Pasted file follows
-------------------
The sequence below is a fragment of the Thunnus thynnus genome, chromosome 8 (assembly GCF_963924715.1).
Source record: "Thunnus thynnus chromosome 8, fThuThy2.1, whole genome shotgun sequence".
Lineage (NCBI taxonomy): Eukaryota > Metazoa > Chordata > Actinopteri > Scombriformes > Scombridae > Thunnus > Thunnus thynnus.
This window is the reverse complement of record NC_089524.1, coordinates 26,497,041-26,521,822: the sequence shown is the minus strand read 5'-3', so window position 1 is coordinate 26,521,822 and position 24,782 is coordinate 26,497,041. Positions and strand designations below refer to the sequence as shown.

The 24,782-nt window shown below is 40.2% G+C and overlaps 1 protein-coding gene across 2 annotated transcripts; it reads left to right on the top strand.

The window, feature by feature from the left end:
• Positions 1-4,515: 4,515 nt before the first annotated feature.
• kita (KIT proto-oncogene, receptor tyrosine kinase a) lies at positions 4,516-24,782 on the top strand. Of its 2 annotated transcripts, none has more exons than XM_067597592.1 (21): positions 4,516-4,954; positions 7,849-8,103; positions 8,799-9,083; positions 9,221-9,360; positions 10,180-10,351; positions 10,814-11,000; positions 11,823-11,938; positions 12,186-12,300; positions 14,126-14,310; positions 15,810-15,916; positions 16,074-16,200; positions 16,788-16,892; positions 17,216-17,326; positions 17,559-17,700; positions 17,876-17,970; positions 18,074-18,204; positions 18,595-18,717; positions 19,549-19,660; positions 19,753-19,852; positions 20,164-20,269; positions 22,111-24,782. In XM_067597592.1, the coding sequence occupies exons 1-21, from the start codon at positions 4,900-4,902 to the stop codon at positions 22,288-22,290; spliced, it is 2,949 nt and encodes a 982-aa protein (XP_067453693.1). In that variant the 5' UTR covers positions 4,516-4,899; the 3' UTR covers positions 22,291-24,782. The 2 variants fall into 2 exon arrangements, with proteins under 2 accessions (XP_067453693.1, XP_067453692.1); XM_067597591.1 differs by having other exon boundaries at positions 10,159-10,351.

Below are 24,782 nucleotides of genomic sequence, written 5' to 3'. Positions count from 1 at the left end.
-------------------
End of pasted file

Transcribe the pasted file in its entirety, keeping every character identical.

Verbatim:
The sequence below is a fragment of the Thunnus thynnus genome, chromosome 8 (assembly GCF_963924715.1).
Source record: "Thunnus thynnus chromosome 8, fThuThy2.1, whole genome shotgun sequence".
Lineage (NCBI taxonomy): Eukaryota > Metazoa > Chordata > Actinopteri > Scombriformes > Scombridae > Thunnus > Thunnus thynnus.
This window is the reverse complement of record NC_089524.1, coordinates 26,497,041-26,521,822: the sequence shown is the minus strand read 5'-3', so window position 1 is coordinate 26,521,822 and position 24,782 is coordinate 26,497,041. Positions and strand designations below refer to the sequence as shown.

The 24,782-nt window shown below is 40.2% G+C and overlaps 1 protein-coding gene across 2 annotated transcripts; it reads left to right on the top strand.

The window, feature by feature from the left end:
• Positions 1-4,515: 4,515 nt before the first annotated feature.
• kita (KIT proto-oncogene, receptor tyrosine kinase a) lies at positions 4,516-24,782 on the top strand. Of its 2 annotated transcripts, none has more exons than XM_067597592.1 (21): positions 4,516-4,954; positions 7,849-8,103; positions 8,799-9,083; positions 9,221-9,360; positions 10,180-10,351; positions 10,814-11,000; positions 11,823-11,938; positions 12,186-12,300; positions 14,126-14,310; positions 15,810-15,916; positions 16,074-16,200; positions 16,788-16,892; positions 17,216-17,326; positions 17,559-17,700; positions 17,876-17,970; positions 18,074-18,204; positions 18,595-18,717; positions 19,549-19,660; positions 19,753-19,852; positions 20,164-20,269; positions 22,111-24,782. In XM_067597592.1, the coding sequence occupies exons 1-21, from the start codon at positions 4,900-4,902 to the stop codon at positions 22,288-22,290; spliced, it is 2,949 nt and encodes a 982-aa protein (XP_067453693.1). In that variant the 5' UTR covers positions 4,516-4,899; the 3' UTR covers positions 22,291-24,782. The 2 variants fall into 2 exon arrangements, with proteins under 2 accessions (XP_067453693.1, XP_067453692.1); XM_067597591.1 differs by having other exon boundaries at positions 10,159-10,351.

Below are 24,782 nucleotides of genomic sequence, written 5' to 3'. Positions count from 1 at the left end.